Attention Deficit Disorder ADD and Attention Deficit Hyperactivity Disorder ADHD
Attention Deficit Disorder and Attention Deficit Hyperactive Disorder belong to a spectrum of neurological disorders with no known physiological basis – or so it was thought.
The spectrum goes from Attention Deficit Disorder (ADD) and Attention Deficit Hyperactive Disorder (ADHD) through Learning Disabilities, Obsessive Compulsive Disorder (OCD), Tourette’s Syndrome, to Pervasive Developmental Disorders and Autism.
Autistic traits – Von Economo Neurons (VENs)
Von Economo Neurons (VENs) were described in detail by von Economo in 1925. They then disappeared into obscurity until Esther Nimchinsky et al described them again in 1995 at which time they were known as spindle cells. Since that time a number of papers have been published on the limited number of species that have them – great apes, certain whales and dolphins, elephants and humans – their structure and their possible functions.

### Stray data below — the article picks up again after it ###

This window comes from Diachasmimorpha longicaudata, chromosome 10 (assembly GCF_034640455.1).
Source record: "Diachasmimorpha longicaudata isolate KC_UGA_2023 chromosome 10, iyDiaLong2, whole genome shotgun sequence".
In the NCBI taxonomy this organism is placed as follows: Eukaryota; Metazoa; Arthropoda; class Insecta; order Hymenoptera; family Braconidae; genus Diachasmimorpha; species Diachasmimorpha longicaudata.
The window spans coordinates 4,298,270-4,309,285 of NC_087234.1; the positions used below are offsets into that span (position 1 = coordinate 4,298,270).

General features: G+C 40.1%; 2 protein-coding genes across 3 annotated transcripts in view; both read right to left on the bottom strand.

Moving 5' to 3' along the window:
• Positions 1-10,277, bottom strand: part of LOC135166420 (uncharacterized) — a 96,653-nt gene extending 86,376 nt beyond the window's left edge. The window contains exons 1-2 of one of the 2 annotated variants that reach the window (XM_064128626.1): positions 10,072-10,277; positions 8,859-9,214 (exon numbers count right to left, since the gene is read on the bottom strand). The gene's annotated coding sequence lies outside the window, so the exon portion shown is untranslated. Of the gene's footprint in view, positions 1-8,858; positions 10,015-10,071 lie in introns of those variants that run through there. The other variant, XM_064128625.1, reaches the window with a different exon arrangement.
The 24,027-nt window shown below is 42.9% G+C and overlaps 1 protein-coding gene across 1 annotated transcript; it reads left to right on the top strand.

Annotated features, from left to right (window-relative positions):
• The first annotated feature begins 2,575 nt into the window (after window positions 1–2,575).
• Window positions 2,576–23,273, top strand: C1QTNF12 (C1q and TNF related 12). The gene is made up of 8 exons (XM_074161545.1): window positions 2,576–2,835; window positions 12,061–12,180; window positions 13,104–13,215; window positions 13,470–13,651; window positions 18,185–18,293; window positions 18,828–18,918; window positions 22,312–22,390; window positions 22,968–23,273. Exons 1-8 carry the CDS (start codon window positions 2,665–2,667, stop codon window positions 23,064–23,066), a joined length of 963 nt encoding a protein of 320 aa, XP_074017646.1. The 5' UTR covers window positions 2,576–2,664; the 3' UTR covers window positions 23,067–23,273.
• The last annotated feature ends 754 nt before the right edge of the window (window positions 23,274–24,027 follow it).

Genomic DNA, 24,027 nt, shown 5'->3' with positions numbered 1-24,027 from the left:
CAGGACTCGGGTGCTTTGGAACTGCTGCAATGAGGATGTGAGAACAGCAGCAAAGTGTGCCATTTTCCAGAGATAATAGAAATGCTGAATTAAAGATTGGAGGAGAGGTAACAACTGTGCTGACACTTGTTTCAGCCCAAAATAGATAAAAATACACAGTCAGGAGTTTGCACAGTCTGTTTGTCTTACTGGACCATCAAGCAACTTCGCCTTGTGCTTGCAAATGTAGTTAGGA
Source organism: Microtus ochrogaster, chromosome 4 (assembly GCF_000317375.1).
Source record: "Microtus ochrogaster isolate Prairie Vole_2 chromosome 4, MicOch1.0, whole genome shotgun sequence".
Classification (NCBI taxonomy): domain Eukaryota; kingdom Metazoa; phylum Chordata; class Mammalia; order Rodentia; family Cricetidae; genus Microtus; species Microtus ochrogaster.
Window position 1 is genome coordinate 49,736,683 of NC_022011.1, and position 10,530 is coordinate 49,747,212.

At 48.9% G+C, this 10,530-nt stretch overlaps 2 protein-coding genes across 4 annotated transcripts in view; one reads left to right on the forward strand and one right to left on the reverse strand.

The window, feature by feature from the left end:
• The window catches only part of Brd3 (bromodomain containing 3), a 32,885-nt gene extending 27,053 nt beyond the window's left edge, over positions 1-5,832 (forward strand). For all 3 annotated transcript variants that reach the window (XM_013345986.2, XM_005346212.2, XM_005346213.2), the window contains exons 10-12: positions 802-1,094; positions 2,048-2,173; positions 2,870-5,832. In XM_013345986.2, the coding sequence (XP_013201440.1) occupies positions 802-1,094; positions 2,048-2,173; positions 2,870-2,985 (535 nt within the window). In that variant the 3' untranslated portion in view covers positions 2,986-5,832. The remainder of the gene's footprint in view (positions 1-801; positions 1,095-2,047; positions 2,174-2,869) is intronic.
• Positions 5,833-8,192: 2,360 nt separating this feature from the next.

We can view dyslexia as a unique collection of learning difficulties which are specific to the individual and in itself due to varying degrees of immaturity or under functioning of specific areas of the nervous system.
Over the past few years we have all become familiar with the term Dyslexia but increasingly of late a new term “Dyspraxia” has cropped up and more and more children would appear to suffer from it.
Dyspraxia, sometimes in the past called the “clumsy child syndrome” is an umbrella term used to describe children who share similar symptoms but whose aetiology (cause) is variable.
Tourette’s Syndrome of Childhood and OCD
Blinking, grimacing and minor tics are so common in childhood as to be considered a normal developmental stage that many children will pass through and hopefully grow out of. Like dyslexia, dyspraxia, ADD, ADHD and OCD, Tourette’s syndrome of childhood never appears in isolation but forms just one of the signs and symptoms of developmental delay.
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